One of our current obsessions is how the introduction of generative artificial intelligence alters the nature of jobs, organizational structure, and management, sometimes in ways most people haven’t anticipated.
Microsoft’s Jared Spataro has an interesting perspective on this, as his role heading the tech company’s Modern Work & Business Applications team affords him advance access to many of the AI tools that businesses will roll out to employees in the months and years ahead. When we spoke with him earlier this year, he predicted that as a result of AI and other factors “the manager of the next even two or three years is going to look very different.”
Spataro will be a keynote speaker at the Charter Workplace Summit on Oct. 26—you can see more details and sign up to attend for free here. We caught up with him at Microsoft’s recent unveiling of new AI features in products including Windows and Microsoft 365, and are sharing that discussion here, edited for clarity, as a preview of what we’ll cover live in a few weeks at the Summit.
When we spoke earlier this year, you mentioned two ways in which the introduction of AI impacts management and leadership: One is managing across time and space, including flexible, hybrid working. The second thing was managing teams for machine-human augmentation as an additional skill required of managers. Building on that, are there other things that come to mind?
I'll dive a little bit into what we talked about last time. We're seeing companies actually really engage in projects that are helping me see the future a little bit more across industries right now. What people are starting to understand is that what we have here is a general-purpose reasoning engine. We've never had anything like that except for the human brain up to this point. The underlying assumption of firm design and team design has said, anytime you need a thinker, stick a person there. What I see as a fundamental new skill is thinking, no, you don't have to stick people there. You can sometimes stick machines there. That's causing for me a rethink of everything from the structural design of teams and organizations to process redesign to even what that culture looks like. People could feel very threatened if you're like, 'Well, people used to do that and now they don't. And how do I know I'm not next?' Those issues seem to be surfacing more than anything else I see right now. It creates a hotbed of innovation when it comes to how you think about an organization, but it creates a lot of tensions too, for leaders and managers to work through. They're figuring it out.
You just mentioned three things: organizational structure, process, and culture. Let’s start with structure. There's research suggesting that the introduction of AI flattens organizations, so there are fewer middle managers. And we know that some of the tools are able to upskill less experienced workers...
It's a trend. I don't know if we've seen enough for any of us to say that's it definitively, but if you think about what middle managers do structurally, their job is essentially to be a buffer, a mediator between the people below them that are meant to do the work and the people above them that are setting expectations and trying to give direction. Certainly AI is not at the point where it can do all that work. There's a lot of mediation to be done, but the flow of information up and down, that type of work can be done even much more effectively by machines. Some of the synthesis work that happens, summarizing what's happening, reasoning across and looking at options—that can be done. What I see happening is people reevaluating, is the way we've organized ourselves ideal or is it based on previous assumptions? And can we experiment? Just like you're talking about with a flatter organization where middle management that was meant as this combination of communication and control is not as needed or can play different roles. It's a very hot topic right now and in motion. But there's nothing definitive enough where I'd say it's definitely emerged right now.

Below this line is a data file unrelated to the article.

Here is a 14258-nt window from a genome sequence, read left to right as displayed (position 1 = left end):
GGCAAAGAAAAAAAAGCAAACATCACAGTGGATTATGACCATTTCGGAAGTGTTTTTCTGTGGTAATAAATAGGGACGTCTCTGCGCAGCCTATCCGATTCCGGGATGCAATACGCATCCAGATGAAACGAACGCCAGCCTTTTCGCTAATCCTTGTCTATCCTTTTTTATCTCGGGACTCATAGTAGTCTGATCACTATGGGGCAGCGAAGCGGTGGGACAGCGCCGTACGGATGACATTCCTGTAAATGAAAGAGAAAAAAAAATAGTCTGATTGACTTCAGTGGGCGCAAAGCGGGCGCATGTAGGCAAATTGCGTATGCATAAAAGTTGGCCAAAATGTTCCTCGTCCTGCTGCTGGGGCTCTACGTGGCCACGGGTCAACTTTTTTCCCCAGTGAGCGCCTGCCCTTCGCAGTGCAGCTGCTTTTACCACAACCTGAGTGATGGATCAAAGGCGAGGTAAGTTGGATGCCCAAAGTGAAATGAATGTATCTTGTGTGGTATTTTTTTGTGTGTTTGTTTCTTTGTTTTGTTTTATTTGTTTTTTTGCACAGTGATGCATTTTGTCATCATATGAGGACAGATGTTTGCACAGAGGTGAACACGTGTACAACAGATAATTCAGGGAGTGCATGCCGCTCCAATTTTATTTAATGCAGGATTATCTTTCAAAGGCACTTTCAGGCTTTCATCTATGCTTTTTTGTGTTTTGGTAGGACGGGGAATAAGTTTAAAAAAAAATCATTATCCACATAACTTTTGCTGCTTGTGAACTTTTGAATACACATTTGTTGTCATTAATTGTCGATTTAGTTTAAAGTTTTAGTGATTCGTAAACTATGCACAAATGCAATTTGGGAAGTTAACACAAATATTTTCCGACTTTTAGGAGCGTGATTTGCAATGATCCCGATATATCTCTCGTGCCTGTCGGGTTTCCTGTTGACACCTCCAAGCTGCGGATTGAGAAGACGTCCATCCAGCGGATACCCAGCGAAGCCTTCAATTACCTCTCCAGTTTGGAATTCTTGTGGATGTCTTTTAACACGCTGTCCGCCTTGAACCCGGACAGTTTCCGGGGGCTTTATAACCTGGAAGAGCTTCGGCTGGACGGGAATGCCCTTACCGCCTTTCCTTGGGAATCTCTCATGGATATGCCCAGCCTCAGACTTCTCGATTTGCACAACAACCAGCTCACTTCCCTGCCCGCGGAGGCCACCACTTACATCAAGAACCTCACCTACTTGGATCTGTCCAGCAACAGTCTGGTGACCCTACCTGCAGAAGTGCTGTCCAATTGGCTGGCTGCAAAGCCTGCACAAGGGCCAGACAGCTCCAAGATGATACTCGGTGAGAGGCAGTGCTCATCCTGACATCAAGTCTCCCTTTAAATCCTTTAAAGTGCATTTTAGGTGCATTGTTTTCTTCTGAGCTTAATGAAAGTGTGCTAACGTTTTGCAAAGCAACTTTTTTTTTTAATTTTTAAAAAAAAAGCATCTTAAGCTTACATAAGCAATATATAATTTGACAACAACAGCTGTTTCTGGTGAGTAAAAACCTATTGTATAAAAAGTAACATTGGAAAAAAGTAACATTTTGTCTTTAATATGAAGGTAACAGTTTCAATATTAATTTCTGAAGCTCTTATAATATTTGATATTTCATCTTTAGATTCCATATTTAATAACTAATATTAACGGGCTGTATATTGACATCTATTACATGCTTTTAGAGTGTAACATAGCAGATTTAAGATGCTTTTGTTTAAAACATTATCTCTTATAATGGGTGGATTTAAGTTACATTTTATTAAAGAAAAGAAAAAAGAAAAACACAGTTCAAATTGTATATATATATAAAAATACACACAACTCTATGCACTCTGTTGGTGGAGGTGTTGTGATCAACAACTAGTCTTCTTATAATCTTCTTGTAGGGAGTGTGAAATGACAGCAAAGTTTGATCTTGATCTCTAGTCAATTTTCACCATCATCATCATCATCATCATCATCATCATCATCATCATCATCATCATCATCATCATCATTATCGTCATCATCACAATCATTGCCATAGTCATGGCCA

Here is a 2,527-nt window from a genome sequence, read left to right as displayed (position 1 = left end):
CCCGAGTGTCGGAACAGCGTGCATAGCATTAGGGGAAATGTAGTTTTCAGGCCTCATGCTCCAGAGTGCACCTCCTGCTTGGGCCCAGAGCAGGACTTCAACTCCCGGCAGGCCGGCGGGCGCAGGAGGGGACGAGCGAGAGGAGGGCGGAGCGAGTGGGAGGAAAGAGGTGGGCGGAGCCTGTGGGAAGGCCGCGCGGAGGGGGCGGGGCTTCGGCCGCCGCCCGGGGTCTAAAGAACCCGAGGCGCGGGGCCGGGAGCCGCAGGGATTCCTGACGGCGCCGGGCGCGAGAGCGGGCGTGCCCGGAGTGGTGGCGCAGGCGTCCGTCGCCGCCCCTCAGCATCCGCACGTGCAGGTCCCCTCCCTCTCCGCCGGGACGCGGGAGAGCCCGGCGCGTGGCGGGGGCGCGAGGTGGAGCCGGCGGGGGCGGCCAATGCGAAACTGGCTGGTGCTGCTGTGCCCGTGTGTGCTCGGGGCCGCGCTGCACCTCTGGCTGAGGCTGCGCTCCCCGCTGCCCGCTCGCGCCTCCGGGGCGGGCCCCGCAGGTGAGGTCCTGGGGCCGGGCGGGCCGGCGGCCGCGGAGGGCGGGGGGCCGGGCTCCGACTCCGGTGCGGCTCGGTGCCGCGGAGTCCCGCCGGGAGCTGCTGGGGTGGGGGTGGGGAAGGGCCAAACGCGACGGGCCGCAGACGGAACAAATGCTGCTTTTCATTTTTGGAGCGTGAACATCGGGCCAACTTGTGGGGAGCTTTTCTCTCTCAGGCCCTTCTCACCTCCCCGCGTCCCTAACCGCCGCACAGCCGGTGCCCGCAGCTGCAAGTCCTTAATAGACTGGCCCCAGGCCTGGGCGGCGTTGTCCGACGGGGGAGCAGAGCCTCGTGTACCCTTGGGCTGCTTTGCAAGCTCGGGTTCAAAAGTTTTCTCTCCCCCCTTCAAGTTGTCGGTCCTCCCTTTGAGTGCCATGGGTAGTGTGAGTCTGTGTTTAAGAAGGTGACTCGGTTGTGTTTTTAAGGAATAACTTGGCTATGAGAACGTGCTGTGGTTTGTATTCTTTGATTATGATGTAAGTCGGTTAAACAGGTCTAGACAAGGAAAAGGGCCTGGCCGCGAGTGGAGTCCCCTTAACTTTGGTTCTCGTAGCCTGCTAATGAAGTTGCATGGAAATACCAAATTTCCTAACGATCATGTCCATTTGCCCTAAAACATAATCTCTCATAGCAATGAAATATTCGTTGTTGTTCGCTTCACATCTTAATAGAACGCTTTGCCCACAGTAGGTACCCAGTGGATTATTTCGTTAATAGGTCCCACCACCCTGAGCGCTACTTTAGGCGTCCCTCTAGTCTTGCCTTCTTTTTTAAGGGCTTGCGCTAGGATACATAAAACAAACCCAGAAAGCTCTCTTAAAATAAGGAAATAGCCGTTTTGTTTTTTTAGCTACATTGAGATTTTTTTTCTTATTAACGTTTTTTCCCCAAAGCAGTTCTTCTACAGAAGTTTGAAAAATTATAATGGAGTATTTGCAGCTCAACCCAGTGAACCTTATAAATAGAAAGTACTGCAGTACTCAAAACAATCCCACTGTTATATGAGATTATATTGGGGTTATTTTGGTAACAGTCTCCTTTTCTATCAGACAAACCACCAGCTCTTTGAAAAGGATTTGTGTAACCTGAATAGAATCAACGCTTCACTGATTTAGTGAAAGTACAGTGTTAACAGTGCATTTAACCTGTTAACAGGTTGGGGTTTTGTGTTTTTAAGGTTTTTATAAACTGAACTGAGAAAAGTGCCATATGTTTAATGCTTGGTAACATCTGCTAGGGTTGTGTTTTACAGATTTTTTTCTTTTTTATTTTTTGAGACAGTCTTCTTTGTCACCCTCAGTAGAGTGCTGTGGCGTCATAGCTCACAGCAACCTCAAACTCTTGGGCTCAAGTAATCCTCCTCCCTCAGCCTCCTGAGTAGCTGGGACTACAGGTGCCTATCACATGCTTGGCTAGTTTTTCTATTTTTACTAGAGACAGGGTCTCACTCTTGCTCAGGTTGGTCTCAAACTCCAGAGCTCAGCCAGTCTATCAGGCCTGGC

Thomson Reuters surveyed lawyers and tax specialists about how they anticipated work would change. The majority of them said they believed lower-skilled workers would do more work that traditionally required expertise. But they thought there would be fewer of the lower-skilled workers and they themselves felt like their expertise would be more greatly valued. How do you make sense of that?
I have a little bit of a contrarian view here right now based on my work. There's a sense that lower-skilled jobs will be affected and impacted in major ways and the people who are sitting up high on the perches will not be impacted. I don't think that's right. What we're seeing is that there's a new skillset required to work with these machines. Almost anyone can learn it because it's no longer programming, it's more domain knowledge and how to work within a particular domain. Lots of people can learn that. So you could, if you wanted to be provocative, say that it has the potential to change the balance of power within an industry or an organization. I don't think it's going to play out the way people have imagined in their heads having not touched the technology.
The Thomson Reuters survey participants are lawyers and tax specialists who are not necessarily using the technology. And, to your point, McKinsey research from this summer concluded that people with the highest education levels have much greater exposure to automation since the arrival of generative AI.
I can absolutely understand that.
How do you think about skills in this context? How can organizations prepare workers for what you're saying could happen?
I don't have a perfect model worked out in my head, but I'd say this: economically what gets valued tends to be the scarce resources When expertise was a scarce resource, when thinking was a scarce resource, when solid reasoning was a scarce resource, which is what the field of economics has thrust upon us over the last 50 years and with specialization—a la Adam Smith but in spades—then we tended to create a worldview that was all about skills or about getting those really scarce resources and monetizing them.
I think we're going to be seeing a different world. There still will be scarce resources for sure, but will reasoning over complex data sets be one of them? It's not clear to me that that will be a scarce resource going forward. We'll economically get to the point where that is cheaper and cheaper and cheaper.
So now to get to your question, what skills are valuable? What I'm seeing in some ways is some very interesting combination of generalized management skills where everyone becomes a generalized manager, meaning these generative AI tools essentially put an entire staff at the beck and call of anyone. That's a new skillset. How you generally manage, how you delegate, how you pass judgment on what is brought back to you, how you synthesize across things. That's a skillset for sure. It's more general.
How you prioritize....